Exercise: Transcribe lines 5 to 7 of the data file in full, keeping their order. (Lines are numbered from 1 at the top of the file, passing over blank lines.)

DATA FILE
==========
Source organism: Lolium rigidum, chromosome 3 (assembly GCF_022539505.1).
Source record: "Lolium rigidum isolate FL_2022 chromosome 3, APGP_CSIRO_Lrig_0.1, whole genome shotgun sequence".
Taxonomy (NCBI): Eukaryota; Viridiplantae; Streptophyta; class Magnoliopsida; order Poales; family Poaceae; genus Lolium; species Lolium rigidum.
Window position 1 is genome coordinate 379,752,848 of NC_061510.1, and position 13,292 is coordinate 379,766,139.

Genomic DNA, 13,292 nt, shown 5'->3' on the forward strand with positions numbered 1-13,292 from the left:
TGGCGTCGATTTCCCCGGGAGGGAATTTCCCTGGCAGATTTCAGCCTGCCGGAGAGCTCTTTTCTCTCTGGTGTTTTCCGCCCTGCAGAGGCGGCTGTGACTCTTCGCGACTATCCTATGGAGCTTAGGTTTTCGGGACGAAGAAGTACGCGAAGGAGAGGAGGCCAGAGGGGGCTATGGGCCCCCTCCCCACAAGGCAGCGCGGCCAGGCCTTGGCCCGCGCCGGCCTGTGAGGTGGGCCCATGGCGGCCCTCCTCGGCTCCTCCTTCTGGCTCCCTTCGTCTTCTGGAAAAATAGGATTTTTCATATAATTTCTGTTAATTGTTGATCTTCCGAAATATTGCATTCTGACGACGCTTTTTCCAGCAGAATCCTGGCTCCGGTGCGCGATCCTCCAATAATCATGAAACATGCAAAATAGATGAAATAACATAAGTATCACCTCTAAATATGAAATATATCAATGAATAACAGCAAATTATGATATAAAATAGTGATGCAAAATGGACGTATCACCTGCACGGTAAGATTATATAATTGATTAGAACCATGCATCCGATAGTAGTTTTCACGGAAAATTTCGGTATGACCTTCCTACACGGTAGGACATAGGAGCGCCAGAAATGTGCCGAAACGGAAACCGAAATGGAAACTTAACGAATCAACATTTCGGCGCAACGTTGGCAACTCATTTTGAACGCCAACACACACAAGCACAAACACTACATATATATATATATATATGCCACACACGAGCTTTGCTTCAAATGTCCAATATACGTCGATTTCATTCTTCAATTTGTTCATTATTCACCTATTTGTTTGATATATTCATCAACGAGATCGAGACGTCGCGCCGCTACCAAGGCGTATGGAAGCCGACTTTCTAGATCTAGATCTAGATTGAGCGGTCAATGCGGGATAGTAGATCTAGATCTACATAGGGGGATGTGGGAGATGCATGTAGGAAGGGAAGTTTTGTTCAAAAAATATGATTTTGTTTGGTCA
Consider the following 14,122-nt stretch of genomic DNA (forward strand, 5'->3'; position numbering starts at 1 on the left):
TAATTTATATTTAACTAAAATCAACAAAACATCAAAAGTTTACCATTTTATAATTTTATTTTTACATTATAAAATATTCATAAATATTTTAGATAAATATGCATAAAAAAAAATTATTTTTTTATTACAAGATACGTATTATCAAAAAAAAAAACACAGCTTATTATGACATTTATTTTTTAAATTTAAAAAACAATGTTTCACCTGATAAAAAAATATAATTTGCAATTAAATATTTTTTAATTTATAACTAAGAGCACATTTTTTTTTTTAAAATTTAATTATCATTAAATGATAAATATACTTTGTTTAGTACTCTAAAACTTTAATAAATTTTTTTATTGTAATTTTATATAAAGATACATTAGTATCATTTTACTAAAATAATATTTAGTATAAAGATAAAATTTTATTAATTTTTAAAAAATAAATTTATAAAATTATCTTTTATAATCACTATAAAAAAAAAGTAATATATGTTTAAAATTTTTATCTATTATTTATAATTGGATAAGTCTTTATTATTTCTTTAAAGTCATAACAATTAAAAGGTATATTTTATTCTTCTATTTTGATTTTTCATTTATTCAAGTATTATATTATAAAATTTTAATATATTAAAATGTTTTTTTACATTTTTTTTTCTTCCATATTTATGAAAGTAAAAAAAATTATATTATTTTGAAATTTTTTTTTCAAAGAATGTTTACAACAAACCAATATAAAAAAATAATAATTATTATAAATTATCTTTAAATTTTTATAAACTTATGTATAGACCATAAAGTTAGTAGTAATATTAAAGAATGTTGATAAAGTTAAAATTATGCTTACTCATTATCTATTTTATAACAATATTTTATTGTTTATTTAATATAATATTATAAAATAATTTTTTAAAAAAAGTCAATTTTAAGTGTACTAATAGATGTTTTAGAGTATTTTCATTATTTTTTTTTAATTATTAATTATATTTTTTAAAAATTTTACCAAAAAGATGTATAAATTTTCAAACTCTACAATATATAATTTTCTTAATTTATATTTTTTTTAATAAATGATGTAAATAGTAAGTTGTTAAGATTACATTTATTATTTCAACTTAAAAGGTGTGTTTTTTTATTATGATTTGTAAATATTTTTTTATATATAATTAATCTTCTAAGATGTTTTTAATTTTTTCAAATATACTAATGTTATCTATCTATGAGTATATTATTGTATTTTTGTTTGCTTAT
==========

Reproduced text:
Genomic DNA, 13,292 nt, shown 5'->3' on the forward strand with positions numbered 1-13,292 from the left:
TGGCGTCGATTTCCCCGGGAGGGAATTTCCCTGGCAGATTTCAGCCTGCCGGAGAGCTCTTTTCTCTCTGGTGTTTTCCGCCCTGCAGAGGCGGCTGTGACTCTTCGCGACTATCCTATGGAGCTTAGGTTTTCGGGACGAAGAAGTACGCGAAGGAGAGGAGGCCAGAGGGGGCTATGGGCCCCCTCCCCACAAGGCAGCGCGGCCAGGCCTTGGCCCGCGCCGGCCTGTGAGGTGGGCCCATGGCGGCCCTCCTCGGCTCCTCCTTCTGGCTCCCTTCGTCTTCTGGAAAAATAGGATTTTTCATATAATTTCTGTTAATTGTTGATCTTCCGAAATATTGCATTCTGACGACGCTTTTTCCAGCAGAATCCTGGCTCCGGTGCGCGATCCTCCAATAATCATGAAACATGCAAAATAGATGAAATAACATAAGTATCACCTCTAAATATGAAATATATCAATGAATAACAGCAAATTATGATATAAAATAGTGATGCAAAATGGACGTATCACCTGCACGGTAAGATTATATAATTGATTAGAACCATGCATCCGATAGTAGTTTTCACGGAAAATTTCGGTATGACCTTCCTACACGGTAGGACATAGGAGCGCCAGAAATGTGCCGAAACGGAAACCGAAATGGAAACTTAACGAATCAACATTTCGGCGCAACGTTGGCAACTCATTTTGAACGCCAACACACACAAGCACAAACACTACATATATATATATATATATGCCACACACGAGCTTTGCTTCAAATGTCCAATATACGTCGATTTCATTCTTCAATTTGTTCATTATTCACCTATTTGTTTGATATATTCATCAACGAGATCGAGACGTCGCGCCGCTACCAAGGCGTATGGAAGCCGACTTTCTAGATCTAGATCTAGATTGAGCGGTCAATGCGGGATAGTAGATCTAGATCTACATAGGGGGATGTGGGAGATGCATGTAGGAAGGGAAGTTTTGTTCAAAAAATATGATTTTGTTTGGTCA
Consider the following 14,122-nt stretch of genomic DNA (forward strand, 5'->3'; position numbering starts at 1 on the left):